Joyce DiDonato’s latest release on the Warner Classics/Erato label, a 2-CD set titled Joyce & Tony – Live at the Wigmore Hall, will be available for sale worldwide on August 28 and is now available for preorder via As a preview for her fans, she is releasing pieces of the cover art via social media, with the full cover to be released publicly on June 19. Follow Joyce on Twitter (@JoyceDiDonato) and Instagram (@joycedidonato) and search the hashtag #FridayReveal to see the selections!

Joyce & Tony – Live at the Wigmore Hall features a live recording of Joyce’s recital with Sir Antonio Pappano at Wigmore Hall, which opened the venue’s 2014-15 season. The album highlights music from a wide range of composers, including gems of the Baroque era from Haydn and Rossini, to contemporary works from Kern and Bolcom. Critics showered the performance with praise:

“The Wigmore Hall’s 2014-2015 season opened to a packed house last week with two concerts given by that most radiant of opera stars, American mezzo Joyce DiDonato. An added draw was her accompanist, Sir Antonio Pappano, the Royal Opera’s music director who arrived from conducting an eight-hour rehearsal at Covent Garden . . .

First aria at Wigmore Hall was the virtuoso lament from Haydn’s Arianna a Naxos that displayed DiDonato’s dazzling vocal technique . . . She captured the mischievous wit of the chorus girl’s plaint “Life upon the wicked stage” from Kern’s Show Boat and leant seductively against the piano from the Siren’s song from Leave It To Jane.”

Clare Colvin – Sunday Express 

“Such is her respect for her audience, she knew everything by heart; the scores were in her head, not her head in the scores, unlike so many of her colleagues. The simple, unpretentious way she talked to her enthusiastic audience between groups of songs won everybody’s heart.

She has the talent of a diva, but doesn’t behave like one. This was an evening of such pure joy that it should be available on the NHS as an anti-depressant. Everybody loved it, especially her pianist, Sir Antonio Pappano, another artist for whom warmth and a ready smile are second nature . . .

More recitals like this please, where serious artists can embrace the great American songwriters, who are more than worthy of their attention.”

David Mellor – The Mail on Sunday

“Their recital, given twice, opened the Wigmore Hall’s new season to thunderous applause.Both performers were funny and versatile, with Pappano leaving DiDonato to make the jokes, yet in his silence being just as comic himself … Yet they delivered it all with comsummate wit and intelligence, and witnessing Pappano at the piano is always unmissable . . . Expect fireworks.”

Fiona Maddocks – The Observer 

“If you’re going to open the new concert season before the Proms have finished, it helps to start with a pretty big bang. And Wigmore Hall on Saturday offered two of them: Joyce DiDonato, mezzo diva supreme, and Antonio Pappano, golden maestro and piano accompanist to the stars. Matching their personal backgrounds, the programme’s love songs, cannily chosen, formed another couple: Italian-language fare for the first half; American material for the second.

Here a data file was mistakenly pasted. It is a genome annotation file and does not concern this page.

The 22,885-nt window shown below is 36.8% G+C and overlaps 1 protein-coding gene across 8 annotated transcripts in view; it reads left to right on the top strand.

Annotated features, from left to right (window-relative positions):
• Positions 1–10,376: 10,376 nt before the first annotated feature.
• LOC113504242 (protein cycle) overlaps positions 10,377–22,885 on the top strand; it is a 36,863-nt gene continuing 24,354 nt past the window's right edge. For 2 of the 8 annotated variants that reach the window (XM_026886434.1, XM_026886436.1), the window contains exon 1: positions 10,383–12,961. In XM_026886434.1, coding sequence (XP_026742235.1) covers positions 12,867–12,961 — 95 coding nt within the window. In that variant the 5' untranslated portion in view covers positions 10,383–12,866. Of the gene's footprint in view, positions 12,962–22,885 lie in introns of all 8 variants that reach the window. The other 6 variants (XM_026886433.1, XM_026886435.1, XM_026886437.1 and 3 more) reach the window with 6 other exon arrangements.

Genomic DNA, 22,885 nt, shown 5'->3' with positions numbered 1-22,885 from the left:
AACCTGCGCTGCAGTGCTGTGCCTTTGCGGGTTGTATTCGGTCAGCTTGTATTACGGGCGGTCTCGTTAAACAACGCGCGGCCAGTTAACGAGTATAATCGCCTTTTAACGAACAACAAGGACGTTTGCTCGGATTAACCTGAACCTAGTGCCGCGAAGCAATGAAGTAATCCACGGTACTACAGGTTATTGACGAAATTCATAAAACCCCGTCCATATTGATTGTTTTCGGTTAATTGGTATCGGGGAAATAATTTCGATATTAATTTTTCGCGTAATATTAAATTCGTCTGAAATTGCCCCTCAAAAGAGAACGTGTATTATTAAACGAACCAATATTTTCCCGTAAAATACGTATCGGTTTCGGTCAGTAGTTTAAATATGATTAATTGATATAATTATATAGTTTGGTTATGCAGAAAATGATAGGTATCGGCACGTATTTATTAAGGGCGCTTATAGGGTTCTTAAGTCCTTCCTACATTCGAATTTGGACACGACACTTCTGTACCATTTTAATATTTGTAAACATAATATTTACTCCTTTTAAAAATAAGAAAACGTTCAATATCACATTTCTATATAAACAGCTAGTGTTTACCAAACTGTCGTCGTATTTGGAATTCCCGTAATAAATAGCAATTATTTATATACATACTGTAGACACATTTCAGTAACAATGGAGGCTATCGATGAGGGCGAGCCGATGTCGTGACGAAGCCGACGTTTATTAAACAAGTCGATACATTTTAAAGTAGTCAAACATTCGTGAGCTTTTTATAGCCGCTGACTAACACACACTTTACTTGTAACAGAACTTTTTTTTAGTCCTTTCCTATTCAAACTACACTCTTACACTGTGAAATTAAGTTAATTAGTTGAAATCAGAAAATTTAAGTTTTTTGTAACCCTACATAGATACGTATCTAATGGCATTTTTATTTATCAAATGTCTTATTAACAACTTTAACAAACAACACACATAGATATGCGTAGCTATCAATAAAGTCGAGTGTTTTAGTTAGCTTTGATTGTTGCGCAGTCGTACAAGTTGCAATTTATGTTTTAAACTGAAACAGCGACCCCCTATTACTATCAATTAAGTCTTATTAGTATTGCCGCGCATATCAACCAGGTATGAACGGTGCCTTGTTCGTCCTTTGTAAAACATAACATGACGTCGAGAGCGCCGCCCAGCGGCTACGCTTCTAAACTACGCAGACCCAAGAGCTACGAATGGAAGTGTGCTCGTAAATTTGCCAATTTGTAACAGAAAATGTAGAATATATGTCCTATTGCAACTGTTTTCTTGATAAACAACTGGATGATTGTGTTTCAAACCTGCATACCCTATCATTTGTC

“That’s as mad as we get!” DiDonato bubbled as the building resettled into its foundations after her incandescent account of Haydn’s cantata Arianna a Naxos. Daring vocal pirouettes, vivid acting, wide dynamic swings, amazing breath control: all had been masterfully blended.”

Geoff Brown – The Times

“The American mezzo-soprano Joyce DiDonato brings the house down 10 times running with this string of pearls from luxuriant 19th-century Italian operas. Familiar gems from Rossini, Donizetti and Bellini are lit up by fireworks from the less well-known Pacini, Mercadante, and Valentini. From Carafa’s Le Nozze di Lammermoor of 1829, “L’amica non torna” and “Oh, di sorte crudel” feature a delectable clarinet obligato from Jean-Michel Bertelli.

Thrilling drama, pinpoint precision, sensuousness, and even a broad masculinity as Romeo in “Tu sola, o mia Giulietta…”, from Bellini’s I Capuleti e I Montecchi, make this a hard act to follow.”

Claudia Pritchard – The Independent on Sunday

“The opening night of the Wigmore season brought together two leading peformers in a programme that suited them both perfectly. It was comprised of an almost entirely Italian first half, followed by a second consisting of American classics. Expert in her textual definition in both languages, mezzo-soprano Joyce DiDonato was persuasively communicative in music ranging from Haydn to Jerome Kern.”

George Hall – The Guardian

“Whatever she sings, however, DiDonato is one of the great musical communicators of our time, […] Anyone in need of evidence of DIDonato’s passion as performer should watch her delivering this summer’s graduation address at the Julliard School. It is a tour de force, a spirited and spectacular defence of all that is best about working in the performing arts […]

DiDonato’s Rossini songs had her completely in home territory, with flawless phrasing and rubato, and the first half closer, the Neapolitan song “Non ti Scordar di Me”, was highly effective […]

It was a joyous evening and an auspicious start to the new Wigmore season.”

Sebastian Scotney – The Arts Desk